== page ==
A novel 3D digital facial approximation for Pharaoh Tutankhamun has been proposed by a team led by Cicero Moraes and including Egyptologist Michael Habicht. According to the abstract of the article published in the Italian Journal of Anatomy and Embryology, the work offers a novel and original facial reconstruction of pharaoh Tutankhamun based on data published in the biomedical and Egyptological literature.

Tutankhamun’s facial appearance has always been a matter of general interest. This is why his face has been the subject matter of a series of facial reconstruction attempts, both analog and digital, based on various forensic techniques. The first one, presented in 1983 involved the use of a plastered scull modelled from radiographs, while in 2005, Zahi Hawass provided three teams – an Egyptian, a French and an American – with the boy-king’s computed tomography images, in order for them to produce their own version. Two more versions were produced in 2015 and 2022. In turn, the present attempt is different in its details: as it is stated in the research paper, researchers adopted the Blender 3D software, running the add-on OrtogOnBlender, which allows for a refined presentation of the soft tissues. At the same time, the team moves away from define their end product as a “reconstruction”, preferring the term “forensic facial approximation” as more accurate and in accordance with their scientific goals.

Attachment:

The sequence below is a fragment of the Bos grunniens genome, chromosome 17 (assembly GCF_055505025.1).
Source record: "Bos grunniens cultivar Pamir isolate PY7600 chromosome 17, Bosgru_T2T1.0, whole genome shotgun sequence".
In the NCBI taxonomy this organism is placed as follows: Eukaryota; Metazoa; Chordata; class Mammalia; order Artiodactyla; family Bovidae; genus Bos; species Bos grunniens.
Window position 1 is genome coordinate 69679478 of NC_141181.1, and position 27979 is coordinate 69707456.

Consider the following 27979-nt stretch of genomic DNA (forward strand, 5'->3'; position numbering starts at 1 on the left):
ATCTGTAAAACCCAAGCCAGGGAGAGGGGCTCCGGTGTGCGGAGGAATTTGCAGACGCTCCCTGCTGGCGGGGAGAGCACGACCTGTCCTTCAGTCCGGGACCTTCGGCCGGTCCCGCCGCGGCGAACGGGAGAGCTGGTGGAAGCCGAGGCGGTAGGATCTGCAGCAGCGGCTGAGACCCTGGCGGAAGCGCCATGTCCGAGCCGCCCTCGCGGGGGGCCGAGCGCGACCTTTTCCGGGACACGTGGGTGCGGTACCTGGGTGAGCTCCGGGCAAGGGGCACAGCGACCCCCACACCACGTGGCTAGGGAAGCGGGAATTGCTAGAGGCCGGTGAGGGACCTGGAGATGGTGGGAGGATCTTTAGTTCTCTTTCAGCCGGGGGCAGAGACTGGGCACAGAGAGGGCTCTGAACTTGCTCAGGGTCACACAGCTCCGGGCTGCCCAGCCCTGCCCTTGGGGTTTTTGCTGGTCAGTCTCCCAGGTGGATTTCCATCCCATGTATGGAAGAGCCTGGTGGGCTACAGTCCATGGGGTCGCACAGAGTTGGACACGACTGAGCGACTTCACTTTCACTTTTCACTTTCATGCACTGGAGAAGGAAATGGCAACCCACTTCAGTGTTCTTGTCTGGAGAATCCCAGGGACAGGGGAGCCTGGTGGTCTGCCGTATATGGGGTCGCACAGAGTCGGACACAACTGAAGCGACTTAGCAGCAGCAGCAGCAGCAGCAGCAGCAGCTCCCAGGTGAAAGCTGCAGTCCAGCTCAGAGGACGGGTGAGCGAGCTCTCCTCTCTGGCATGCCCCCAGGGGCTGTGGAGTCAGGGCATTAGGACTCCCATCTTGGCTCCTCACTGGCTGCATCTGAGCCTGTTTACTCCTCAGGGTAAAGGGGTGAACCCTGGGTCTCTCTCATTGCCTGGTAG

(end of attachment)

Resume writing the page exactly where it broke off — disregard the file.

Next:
After taking measurements, facial approximation was worked on through two different approaches. The first one, which has been characterized as more scientific in its character, consisted of a bust equipped with elements closely linked to the statistical aspects of the approximation. Since the initial stage of the process was composed only of data collected from CT scans and measurements of living individuals and a compatible population, it was possible to generate an anatomically coherent image. In addition, to reduce the incompatibility in the region of the orbit and avoid speculations about Tutankhamun’s skin tone, images of his face were generated with closed eyes and in gray scale. The end product of the second approach, based on data from the 2005 and seen as more artistic, was a color image of the king with his eyes open.

As it is stated in the article’s conclusion, “this new facial reconstruction of Tutankhamun adds to the body of Egyptological and anatomical-anthropological literature on the famous pharaoh and can be of help to both fields of research by highlighting the possibility of a new modelling technique based on the use of digitized graphic information”. In fact, the similarities and differences between the research’s end products and comparizons to earlier attempts to  add to our understanding of the level of accuracy in the current methods of forensic facial approximation.